We often hear of the difficulties our troops face trying to get Afghan forces to fight their own war, but less often are we told what those difficulties actually are. This piece at Strategy Page gives us an idea. Essentially they are two: Not enough military trainers supplied by our allies and a largely illiterate pool of Afghan recruits:
Efforts to expand the Afghan army to 134,000, hopefully by 2011, are running into a lot of problems. One of the key ones is a shortage of foreign trainers. The government wants a force of 200,000, but first foreign allies must be convinced to donate enough money and trainers. The training center NATO has set up is reorganizing so that it can up the number of soldiers trained from 4,000 a month, to 5,000. This is being done by condensing the training and cutting the course length from 10 to 8 weeks for enlisted troops, and 25 to 20 weeks for officers. But there is a persistent shortage of foreign trainers. There should be about 8,000, but there are only about half that many.
The shortages are made up by using (often inexperienced) Afghans, which lowers the quality of the training. Then there is the illiteracy problem (most recruits, like most Afghans, can't read). Afghanistan is finding that illiteracy is a growing problem in the army. Only about 25 percent of recruit are literate. While this can be ignored for the lower ranking troops, NCOs need to read. Illiterate recruits also take longer to train, and more effort to work with. The U.S. has provided an intensive literacy course for troops, which gets most of them to basic ("functional") literacy within a year.
In addition to being able to read signs and maps, the newly semi-literate troops are taught to sign their names, and write out the serial number of their weapon. Illiterate troops selected for promotion to sergeant (NCO), are given more literacy training. That's because being able to read and write has long been a critical asset for any army. The Roman Empire, at its height 1800 years ago, had an army over 100,000 troops, a third of which were literate. But with modern armies, an abundance of technology makes literacy even more necessary. The Afghans can get by without it, but can do a lot better with it.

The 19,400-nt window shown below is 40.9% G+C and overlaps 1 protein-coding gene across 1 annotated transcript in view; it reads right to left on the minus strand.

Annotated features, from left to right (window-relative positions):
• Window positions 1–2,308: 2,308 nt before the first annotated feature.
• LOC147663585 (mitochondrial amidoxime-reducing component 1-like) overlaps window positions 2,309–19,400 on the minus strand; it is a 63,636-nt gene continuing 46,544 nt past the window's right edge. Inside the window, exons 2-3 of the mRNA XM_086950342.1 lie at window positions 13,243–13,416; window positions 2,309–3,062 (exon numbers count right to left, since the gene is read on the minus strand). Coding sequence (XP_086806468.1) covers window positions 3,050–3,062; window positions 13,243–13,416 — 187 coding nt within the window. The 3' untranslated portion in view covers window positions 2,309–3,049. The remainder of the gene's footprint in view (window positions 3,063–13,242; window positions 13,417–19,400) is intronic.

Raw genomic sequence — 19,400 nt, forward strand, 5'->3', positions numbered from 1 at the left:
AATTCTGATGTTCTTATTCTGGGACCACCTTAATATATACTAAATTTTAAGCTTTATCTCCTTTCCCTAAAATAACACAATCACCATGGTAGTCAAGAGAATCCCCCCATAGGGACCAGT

The article mentions a third problem as well:
The shortage of foreign trainers has meant that many troops get sub-standard training. But by Afghan standards, it's a pretty effective force. Nearly tripling its size will take several years, if the same training methods are used. That's because of the high desertion rate. Most Afghans see their tribe as their highest loyalty, while recognizing Afghanistan as something they are part of, but not necessarily fond of. The Afghans want a larger force to deal with the Taliban insurrection, the growing power of the drug gangs, and possible trouble with Pakistan or Iran. None of these issues are of any great concern to most Afghan soldiers, unless they are problems that affect their own tribe.
Afghanistan's a mess, and how President Obama handles it will largely decide how historians judge his foreign policy.RLC